"There's a national movement by the utility companies to build coal-burning plants," says Dallas Mayor Laura Miller. "And the reason is coal is plentiful, coal is cheap and, unfortunately, coal pollutes the air aggressively."

Continue reading more online.

Wednesday, February 28, 2007

Another Form of Child Abuse-

This past week a mother in London was able to keep custody of her 8 year old, 218 pound, son. Hopefully she will take the court's orders seriously and help her son to eat a healthy diet and exercise.

In my opinion, parents who allow their children to eat whatever they want, whenever they want, are committing another form of child abuse. This poor boy's health will be impacted for his entire life by his weight if something isn't done about it. Even if he loses weight, it is unknown what the effects of his weight have already had on his internal organs.

The other day while riding on public transportation, I saw a family of four-mother, father, son, daughter. All of them were severely overweight. The mother and father were far over 200lbs, and the children, who seemed to be 8-10 years old, were each at least 130 pounds despite the fact that they were only around 4'6. I think that doctors should be more aggressive in telling parents of overweight children that they are to blame, that they need to toughen up, and that they (in my opinion) committing a form of passive child abuse. I know this sounds extreme, but if a person allows their child to become obese, is that not abuse? I believe it is Passive Abuse--the result of a parent unable to say no. If the child has a genetic disorder, that is a different matter, however the majority of children who are obese ARE NOT suffering from genetic disorders.

See the article below from the Canadian Press:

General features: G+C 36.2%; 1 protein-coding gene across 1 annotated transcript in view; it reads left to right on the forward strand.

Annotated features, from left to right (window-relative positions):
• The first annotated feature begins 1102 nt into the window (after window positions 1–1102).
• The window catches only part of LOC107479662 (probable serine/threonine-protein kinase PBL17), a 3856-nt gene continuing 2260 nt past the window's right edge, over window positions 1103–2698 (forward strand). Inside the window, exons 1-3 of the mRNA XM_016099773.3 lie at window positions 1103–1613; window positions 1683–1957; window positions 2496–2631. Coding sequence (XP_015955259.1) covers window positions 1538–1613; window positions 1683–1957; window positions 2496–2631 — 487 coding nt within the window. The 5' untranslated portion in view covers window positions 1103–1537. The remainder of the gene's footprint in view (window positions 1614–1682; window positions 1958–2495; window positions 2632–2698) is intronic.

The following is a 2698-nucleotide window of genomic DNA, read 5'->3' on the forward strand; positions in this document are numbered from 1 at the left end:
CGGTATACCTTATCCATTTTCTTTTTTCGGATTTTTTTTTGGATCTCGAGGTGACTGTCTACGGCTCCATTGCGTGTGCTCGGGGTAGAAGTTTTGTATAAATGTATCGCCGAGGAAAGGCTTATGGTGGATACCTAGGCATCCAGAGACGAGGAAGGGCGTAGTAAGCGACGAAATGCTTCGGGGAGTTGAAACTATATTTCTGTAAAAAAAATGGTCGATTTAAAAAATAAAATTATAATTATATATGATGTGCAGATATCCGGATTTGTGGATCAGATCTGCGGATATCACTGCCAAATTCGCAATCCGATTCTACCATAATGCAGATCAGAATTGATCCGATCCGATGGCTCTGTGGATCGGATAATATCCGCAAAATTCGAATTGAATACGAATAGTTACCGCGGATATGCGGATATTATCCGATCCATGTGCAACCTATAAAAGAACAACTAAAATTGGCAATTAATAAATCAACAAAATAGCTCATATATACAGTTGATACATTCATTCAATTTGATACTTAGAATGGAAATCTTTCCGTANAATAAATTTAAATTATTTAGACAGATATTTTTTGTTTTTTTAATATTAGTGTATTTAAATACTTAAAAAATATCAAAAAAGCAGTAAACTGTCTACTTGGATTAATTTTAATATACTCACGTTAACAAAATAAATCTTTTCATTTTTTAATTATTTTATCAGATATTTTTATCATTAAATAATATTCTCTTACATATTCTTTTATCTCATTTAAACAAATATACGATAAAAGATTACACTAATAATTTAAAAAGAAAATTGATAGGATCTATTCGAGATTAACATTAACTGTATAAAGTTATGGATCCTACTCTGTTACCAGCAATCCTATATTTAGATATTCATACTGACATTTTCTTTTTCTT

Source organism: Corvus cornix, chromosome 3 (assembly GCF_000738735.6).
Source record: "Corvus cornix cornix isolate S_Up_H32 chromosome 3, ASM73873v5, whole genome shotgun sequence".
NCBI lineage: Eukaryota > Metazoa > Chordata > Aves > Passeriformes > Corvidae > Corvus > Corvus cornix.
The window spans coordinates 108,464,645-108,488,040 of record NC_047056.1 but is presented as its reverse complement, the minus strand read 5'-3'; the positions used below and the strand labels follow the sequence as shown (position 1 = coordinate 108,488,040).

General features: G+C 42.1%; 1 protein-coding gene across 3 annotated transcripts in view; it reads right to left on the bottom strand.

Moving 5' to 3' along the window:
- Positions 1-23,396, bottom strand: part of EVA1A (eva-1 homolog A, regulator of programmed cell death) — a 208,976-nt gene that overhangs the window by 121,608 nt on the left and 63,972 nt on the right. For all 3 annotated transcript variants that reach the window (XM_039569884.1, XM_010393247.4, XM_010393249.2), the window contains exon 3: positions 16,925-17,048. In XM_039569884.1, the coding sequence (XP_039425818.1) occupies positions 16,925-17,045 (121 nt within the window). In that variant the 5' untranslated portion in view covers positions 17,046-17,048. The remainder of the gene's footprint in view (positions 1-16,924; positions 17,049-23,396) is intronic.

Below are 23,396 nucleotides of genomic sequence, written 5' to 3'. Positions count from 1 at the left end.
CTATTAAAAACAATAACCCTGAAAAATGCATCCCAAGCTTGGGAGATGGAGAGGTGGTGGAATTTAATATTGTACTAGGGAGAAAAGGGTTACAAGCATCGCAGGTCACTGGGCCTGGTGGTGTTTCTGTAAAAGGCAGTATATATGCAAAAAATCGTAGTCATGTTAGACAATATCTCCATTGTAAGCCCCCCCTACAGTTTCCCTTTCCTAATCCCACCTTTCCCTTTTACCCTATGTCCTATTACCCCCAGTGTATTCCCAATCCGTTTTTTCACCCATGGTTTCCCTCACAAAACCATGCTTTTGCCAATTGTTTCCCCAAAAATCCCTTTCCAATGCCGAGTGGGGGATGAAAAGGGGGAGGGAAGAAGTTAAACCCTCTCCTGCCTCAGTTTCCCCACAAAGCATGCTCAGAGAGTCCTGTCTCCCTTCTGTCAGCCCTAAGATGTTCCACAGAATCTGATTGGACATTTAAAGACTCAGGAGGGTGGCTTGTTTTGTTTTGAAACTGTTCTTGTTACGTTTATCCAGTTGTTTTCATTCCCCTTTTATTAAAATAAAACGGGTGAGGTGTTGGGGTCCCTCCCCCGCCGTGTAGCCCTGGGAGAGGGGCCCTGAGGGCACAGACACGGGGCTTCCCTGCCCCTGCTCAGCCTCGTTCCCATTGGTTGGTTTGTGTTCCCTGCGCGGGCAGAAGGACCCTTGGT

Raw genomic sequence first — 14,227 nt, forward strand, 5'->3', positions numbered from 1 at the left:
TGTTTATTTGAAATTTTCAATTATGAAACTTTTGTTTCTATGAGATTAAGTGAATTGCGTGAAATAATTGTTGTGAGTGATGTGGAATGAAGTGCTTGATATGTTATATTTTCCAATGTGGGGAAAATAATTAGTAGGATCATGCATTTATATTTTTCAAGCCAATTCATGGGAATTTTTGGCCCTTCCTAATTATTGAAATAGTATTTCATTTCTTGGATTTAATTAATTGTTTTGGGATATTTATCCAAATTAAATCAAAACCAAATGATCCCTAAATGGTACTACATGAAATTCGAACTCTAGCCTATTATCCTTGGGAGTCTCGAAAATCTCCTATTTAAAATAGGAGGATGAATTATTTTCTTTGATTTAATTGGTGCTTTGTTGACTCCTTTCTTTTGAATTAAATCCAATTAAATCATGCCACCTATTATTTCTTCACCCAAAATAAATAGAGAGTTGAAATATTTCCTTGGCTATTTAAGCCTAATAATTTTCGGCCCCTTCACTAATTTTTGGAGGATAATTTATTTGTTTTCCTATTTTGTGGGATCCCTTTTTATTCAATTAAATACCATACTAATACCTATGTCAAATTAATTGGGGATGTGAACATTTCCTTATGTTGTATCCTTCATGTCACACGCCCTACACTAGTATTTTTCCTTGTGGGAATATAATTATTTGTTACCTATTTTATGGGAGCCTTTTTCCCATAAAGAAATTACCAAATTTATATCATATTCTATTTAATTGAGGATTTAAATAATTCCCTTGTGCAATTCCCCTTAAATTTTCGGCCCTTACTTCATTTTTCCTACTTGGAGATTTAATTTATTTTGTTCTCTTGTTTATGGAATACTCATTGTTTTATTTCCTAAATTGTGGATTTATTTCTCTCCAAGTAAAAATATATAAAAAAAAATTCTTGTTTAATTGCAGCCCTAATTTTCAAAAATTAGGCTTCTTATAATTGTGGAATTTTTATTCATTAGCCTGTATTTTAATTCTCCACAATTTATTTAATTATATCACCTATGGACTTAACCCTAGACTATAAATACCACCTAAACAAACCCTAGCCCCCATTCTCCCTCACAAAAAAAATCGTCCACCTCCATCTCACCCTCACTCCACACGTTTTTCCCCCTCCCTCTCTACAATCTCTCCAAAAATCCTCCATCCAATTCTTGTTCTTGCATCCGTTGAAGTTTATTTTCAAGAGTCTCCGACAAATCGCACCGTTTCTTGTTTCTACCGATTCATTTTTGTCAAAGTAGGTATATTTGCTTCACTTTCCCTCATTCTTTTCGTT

Overweight 8-year-old sets off child obesity debate in Britain

Published: Tuesday, February 27, 2007 | 5:35 PM ET
Canadian Press: THOMAS WAGNER

LONDON (AP) - A mother who feared she might lose custody of her obese eight-year-old son unless he lost weight was allowed to keep the boy after striking a deal Tuesday with social workers to safeguard his welfare.

The case has set off a debate over child obesity and raised questions about whether genetics, junk food or bad parenting is to blame. Connor McCreaddie, of Wallsend in northeastern England, weighs 218 pounds, four times the weight of a healthy child his age. Connor and his mother, Nicola McKeown, 35, both attended a child protection meeting Tuesday with North Tyneside Council officials.

Before it began, McKeown, a single mother of two, said she hoped she would not lose custody of her son.

Afterward, the Local Safeguarding Children Board issued a statement saying it "was able to confirm that its hope and ambition is to enable this child to remain with his family. In order to move this matter forward, we have made a formal agreement with the family to safeguard and promote the child's welfare."

The agency provided no details about what Connor or his mother would have to do to fight his obesity.

The hearing was held under the Children Act, which places a duty on the local authority to conduct an inquiry if it has "reasonable cause to suspect that a child . . . in their area is suffering, or is likely to suffer, significant harm."

The boy's case attracted national attention after his mother allowed an ITV News crew to film his day-to-day life for a month.

When he was 2½, Connor was too heavy for his mother to pick him up, and at age five, he weighed more than 126 pounds, said The Journal, a regional newspaper. Now the boy, who is tall for his age at five feet, wears adult clothes, the newspaper said.

Sky TV showed footage of Connor's mother serving him meals of french fries, meat and buttered bread. "He'll hover around the kitchen for food. He'll continually go in the fridge," McKeown said of her son. "I just keep telling him to get out of the fridge, wait until meal times and stuff. But . . . he was born hungry. He has always been hungry."

"Bacon. Mmmm. . . . That's my favourite. Um . . . chicken , steak, sausage," the boy told the camera.

Obesity is essentially caused by eating more calories than you burn. Obese people are sometimes thought to have lower metabolic rates than normal, meaning they need less food to maintain their weight. Childhood obesity is of particular concern because it greatly increases the risks of cardiovascular disease, diabetes, skeletal disorders and strokes. Certain cancers are also associated with obesity, and obese children have a higher chance of premature death.

Read the remainder of the article at CBC.

Monday, February 19, 2007

Raid in Greely, Colorado Will Leave Deep Scars

Once again our Administration has effectively sent a message that if you (1) look like an alien or (2) are an alien, you will be terrorized, disrespected and stripped of your civil rights.